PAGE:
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Phaded
30th May 2010, 09:09 AM
Hello,

I am a new member and this is my first post after lurking this forum for a while to gather information. I am in the market for my first lathe and would like to see if anyone has an opinion on the Steinert Piccolo mini lathe, it is made in Germany and it has 350mm between centers which is about 13.78 inches.

The Steinert lathes are made by a parent company which is well known in Germany called Wema WEMA Werkzeug- und Maschinenbau GmbH - Welcome to Wema (http://www.wema-olbernhau.com/index_e.html)
The Steinert Lathe company does not have an English website but I used Google to translate to give a rough idea of features and there I will list another site with many pictures.
Here is the Base model link & picture
Link for info >>>Google Translate (http://tiny.cc/grvbu)

Here is an upgraded model, I can not figure out why is cost so much more
Link for info>>>Google Translate (http://tiny.cc/ygzyb)
[/URL]
Here is another version with sliding headstock and can rotate with extra charge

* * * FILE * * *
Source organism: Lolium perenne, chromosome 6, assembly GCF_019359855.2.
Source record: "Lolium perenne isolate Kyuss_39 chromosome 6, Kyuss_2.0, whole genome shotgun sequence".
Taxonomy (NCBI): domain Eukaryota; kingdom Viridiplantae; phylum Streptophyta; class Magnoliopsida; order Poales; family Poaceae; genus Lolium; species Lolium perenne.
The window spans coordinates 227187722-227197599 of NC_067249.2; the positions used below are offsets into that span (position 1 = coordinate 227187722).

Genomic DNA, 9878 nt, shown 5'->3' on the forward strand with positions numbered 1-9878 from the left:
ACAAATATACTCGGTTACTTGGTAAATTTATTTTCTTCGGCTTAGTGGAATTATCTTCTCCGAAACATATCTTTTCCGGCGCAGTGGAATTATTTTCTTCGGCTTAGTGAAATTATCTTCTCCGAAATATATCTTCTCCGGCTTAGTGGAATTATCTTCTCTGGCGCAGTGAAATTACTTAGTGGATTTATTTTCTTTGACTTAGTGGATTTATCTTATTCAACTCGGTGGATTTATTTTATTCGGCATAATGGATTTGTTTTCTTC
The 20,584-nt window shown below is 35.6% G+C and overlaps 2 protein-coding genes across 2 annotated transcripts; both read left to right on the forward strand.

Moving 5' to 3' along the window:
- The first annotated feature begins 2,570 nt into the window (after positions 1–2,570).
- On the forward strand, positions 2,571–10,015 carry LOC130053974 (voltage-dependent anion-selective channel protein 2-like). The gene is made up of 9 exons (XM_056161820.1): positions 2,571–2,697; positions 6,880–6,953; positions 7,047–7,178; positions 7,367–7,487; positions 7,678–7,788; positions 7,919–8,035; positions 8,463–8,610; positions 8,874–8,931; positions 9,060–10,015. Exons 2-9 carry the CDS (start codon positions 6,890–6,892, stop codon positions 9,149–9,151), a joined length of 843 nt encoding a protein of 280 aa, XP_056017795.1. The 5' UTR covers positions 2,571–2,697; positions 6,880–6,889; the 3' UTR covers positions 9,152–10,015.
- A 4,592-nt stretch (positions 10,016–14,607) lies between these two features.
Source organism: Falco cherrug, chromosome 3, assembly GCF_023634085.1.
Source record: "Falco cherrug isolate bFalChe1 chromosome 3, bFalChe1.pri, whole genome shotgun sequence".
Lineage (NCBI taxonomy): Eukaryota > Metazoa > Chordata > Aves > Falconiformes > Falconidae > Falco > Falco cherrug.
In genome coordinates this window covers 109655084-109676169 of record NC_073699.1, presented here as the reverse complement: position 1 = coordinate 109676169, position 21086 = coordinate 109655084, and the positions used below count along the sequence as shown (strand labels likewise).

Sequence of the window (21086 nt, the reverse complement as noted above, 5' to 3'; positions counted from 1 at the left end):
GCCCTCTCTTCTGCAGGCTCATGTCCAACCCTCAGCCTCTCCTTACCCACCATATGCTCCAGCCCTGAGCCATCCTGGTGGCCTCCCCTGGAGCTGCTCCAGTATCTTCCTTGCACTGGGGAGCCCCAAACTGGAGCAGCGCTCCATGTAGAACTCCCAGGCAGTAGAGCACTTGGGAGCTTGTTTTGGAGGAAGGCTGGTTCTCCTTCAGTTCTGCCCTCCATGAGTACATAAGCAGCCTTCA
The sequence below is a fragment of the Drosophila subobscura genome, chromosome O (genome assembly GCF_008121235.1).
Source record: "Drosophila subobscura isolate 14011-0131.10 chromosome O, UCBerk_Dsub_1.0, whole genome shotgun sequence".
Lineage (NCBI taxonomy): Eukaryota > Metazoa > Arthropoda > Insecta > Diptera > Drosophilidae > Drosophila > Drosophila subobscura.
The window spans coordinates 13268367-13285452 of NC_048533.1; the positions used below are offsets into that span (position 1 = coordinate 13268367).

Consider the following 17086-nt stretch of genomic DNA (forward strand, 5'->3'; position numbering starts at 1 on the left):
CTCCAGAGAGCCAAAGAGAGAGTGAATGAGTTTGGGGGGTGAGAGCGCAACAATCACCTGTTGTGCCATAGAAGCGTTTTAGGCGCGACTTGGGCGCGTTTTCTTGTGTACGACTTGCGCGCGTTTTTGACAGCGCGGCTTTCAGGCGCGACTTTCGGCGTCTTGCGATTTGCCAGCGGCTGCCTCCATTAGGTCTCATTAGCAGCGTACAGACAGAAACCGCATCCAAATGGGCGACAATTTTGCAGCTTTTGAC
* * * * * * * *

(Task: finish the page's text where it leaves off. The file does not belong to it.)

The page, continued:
Link for info>>>Google Translate (http://drechslershop.de/media/images/00020300_big.jpg)

Here is another site with more info and lots of pictures >>>[URL="http://tiny.cc/94g68"]Google Translate (http://drechslershop.de/media/images/00020500_big.jpg)
Here is a little background on me and reason for my purchase. I am not experienced in wood turning, hence turning to you more experienced members of this board. I have a project I am working on that used exotic hardwood parts in a dowel shape with rounded corners, measurements with be roughly 3-4" diameter and 6-7" long.

This will be its main purpose but I have a feeling I will get bit by the woodturning bug and want to do many more projects with it so another question to you is, do you think this lathe will be fine for me or do you think it would be better to get a larger lathe like the Oneway 1224 or another recommendation?
(this would mean I would have to wait and save up more money though)

artme
30th May 2010, 04:46 PM
G'day Phaded and welcome to the forum! :2tsup::2tsup::2tsup:

There are may tings to consider when buying a lathe.

*Remember that you can turn small items on a big lathe, but you can't turn big items on a small lathe.

*Quality tools are impotant, as is sharpening equipment. Budget for them.

* What sort of budget do you have? A good second hand lathe may be a better buy than a new one. Always get the best lathe you can for the money you want to spend.

*Look at convenience features such as electronic variable speed if you have the money
.
* When you examine a lathe make sure the centres line up.